In Costa Rica, where fishing tourism and sport fishing generate over 60,000 direct and indirect jobs, one lively and empowered female figure stands out. With more than 28 years of experience in…
In Costa Rica, where fishing tourism and sport fishing generate over 60,000 direct and indirect jobs, one lively and empowered female figure stands out. With more than 28 years of experience in fishing tourism, Jeannette Pérez is truly a woman of the sea, and one of the female faces leading the fight to assure conditions for sustainability in this Central American country.
Her bond with the world of fishing began in 1989, when she started work with a tourism company involved in sport fishing. When that company folded a friend suggested she start one of her own. Now a mother of two and the sole breadwinner, she started from scratch: “I got the money to buy my first boat for fishing tourism, which I baptized Sea Lady.”
Today, Jeannette Pérez is a brave fisherwoman, innovative businesswoman and one of the few women in the country who derives her livelihood directly from fishing. She is also a mother and grandmother who admits she feels safer navigating a fishing vessel than aboard a plane. She is also enthusiastic about taking a leading role in the defense of fishery resources, especially those that attract tourists from around the globe to practice sport fishing in Costa Rican waters.
Here, fishing tourism and sport fishing are service industries that generates around 331 million dollars a year and more than 60,000 direct and indirect jobs. Jeannette’s company contributes to this important national income. But, like other fishery sectors, recent years have seen a decline in populations of the large pelagics, like marlin and sailfish, which have mostly sustained the industry up until now.
“We’re seeing other countries offering tourists more advantages and governments that have taken measures to protect resources of interest in fishing tourism and this has made Costa Rica less competitive,” explains Ms. Pérez.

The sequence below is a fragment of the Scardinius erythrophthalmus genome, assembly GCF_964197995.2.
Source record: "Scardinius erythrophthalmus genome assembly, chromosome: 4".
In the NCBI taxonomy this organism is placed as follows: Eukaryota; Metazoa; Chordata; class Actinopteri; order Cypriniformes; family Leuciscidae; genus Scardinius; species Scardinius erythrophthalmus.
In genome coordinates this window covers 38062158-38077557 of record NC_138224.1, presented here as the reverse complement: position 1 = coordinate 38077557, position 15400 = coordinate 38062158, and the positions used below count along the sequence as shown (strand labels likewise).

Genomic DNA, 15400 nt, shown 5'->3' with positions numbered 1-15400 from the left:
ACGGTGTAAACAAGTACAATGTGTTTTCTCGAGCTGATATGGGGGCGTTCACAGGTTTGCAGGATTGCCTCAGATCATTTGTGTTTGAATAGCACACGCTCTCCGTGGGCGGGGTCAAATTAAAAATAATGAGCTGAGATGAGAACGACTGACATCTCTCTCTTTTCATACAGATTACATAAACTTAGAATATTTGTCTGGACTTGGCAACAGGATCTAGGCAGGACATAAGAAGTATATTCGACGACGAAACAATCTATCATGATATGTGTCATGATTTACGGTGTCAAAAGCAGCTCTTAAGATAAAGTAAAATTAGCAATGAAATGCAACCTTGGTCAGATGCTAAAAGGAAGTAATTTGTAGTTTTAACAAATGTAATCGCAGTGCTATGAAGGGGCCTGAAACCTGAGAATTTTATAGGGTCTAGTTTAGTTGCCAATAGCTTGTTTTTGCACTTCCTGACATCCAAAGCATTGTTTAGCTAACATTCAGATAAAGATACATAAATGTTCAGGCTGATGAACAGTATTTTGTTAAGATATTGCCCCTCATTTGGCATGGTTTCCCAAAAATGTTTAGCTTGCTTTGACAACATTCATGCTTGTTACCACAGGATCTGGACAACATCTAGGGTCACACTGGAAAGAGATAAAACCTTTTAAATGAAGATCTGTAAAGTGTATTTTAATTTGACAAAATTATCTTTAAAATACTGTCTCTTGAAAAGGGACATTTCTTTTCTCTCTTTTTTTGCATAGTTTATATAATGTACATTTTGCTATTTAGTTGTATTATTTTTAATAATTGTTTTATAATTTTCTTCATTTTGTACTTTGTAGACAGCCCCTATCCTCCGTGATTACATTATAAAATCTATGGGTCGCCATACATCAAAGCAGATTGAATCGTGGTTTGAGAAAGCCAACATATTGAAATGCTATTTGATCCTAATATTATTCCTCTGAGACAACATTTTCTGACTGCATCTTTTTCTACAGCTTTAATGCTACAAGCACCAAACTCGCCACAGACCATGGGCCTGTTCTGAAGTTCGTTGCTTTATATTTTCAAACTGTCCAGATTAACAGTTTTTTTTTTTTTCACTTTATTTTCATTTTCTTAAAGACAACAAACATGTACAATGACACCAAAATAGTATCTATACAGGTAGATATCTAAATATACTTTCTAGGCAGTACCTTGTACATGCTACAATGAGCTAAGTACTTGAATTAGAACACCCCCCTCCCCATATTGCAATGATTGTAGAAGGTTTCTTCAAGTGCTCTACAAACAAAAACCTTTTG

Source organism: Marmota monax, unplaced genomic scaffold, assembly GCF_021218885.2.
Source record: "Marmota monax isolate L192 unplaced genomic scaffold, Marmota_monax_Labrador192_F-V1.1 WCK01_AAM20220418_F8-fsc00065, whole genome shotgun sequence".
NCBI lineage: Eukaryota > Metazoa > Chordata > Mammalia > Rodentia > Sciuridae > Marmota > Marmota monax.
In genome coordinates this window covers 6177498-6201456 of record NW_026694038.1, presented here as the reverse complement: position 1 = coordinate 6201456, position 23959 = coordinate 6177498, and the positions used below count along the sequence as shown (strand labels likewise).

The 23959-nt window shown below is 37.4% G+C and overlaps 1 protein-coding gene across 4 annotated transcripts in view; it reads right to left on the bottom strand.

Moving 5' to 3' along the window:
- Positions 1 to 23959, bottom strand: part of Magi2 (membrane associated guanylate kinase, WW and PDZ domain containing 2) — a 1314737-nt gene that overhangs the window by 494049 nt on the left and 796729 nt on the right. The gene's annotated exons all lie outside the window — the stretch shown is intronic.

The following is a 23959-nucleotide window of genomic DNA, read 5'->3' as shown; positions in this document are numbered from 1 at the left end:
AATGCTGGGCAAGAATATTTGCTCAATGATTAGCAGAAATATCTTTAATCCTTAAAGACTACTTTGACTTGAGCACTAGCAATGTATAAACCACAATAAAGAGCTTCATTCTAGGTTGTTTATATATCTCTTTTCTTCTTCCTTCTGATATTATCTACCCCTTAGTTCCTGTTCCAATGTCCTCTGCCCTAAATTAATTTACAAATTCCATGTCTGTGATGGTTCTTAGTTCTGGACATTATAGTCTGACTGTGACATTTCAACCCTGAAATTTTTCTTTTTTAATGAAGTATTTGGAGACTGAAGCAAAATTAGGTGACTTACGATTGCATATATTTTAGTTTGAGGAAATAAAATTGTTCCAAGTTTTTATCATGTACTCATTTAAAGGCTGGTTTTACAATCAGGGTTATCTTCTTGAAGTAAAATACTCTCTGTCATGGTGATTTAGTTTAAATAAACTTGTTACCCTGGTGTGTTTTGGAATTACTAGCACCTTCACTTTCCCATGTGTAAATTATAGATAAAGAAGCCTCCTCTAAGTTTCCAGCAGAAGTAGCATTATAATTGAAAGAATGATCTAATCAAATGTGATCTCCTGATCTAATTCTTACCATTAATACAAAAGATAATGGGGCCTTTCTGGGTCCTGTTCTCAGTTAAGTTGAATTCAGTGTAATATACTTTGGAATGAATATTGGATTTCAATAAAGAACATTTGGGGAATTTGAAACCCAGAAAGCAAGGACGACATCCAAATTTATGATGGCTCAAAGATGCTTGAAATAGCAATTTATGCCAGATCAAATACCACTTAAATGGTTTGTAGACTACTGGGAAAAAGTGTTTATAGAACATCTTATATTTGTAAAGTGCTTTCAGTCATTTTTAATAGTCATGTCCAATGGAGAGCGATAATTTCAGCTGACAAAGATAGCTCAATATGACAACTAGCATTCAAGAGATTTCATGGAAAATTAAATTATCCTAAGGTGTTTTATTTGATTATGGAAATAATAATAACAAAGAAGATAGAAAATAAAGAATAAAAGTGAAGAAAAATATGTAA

“The crisis in this sector made me feel that I needed to get involved in fishery policy, because many of the decisions being made didn’t reflect our vision or consider our needs,” she explains. “So, I decided to get involved in different processes to find solutions for our fishers,” she explains.
For the past year, Jeannette has actively participated in the Platform for Sustainable Large Pelagics Fisheries facilitated by UNDP. This forum involves stakeholders from across the industry and is pursuing ways to improve the environmental, economic and social impact of fishing tuna, mahi mahi, swordfish and other species. She also has the honor of being the first woman in the country named to the Board of the Costa Rican Fishing and Aquaculture Institute (INCOPESCA, for its name in Spanish).
Jeannette Pérez is convinced that the National Platform for Sustainable Large Pelagics Fisheries is the forum Costa Rica needs so that all of the fishing sectors can collaborate on ways of overcoming the current crisis.
“We’re stuck and we need to move forward, and this could be the right road, “she explains.
The Platform is led by the Ministry of Agriculture and Livestock as the entity governing the fishery sector, along with INCOPESCA, the Ministry of Environment and Energy, enabled by the United Nations Development Program with financial support from the Global Environment Fund, but more important, driven by their participants.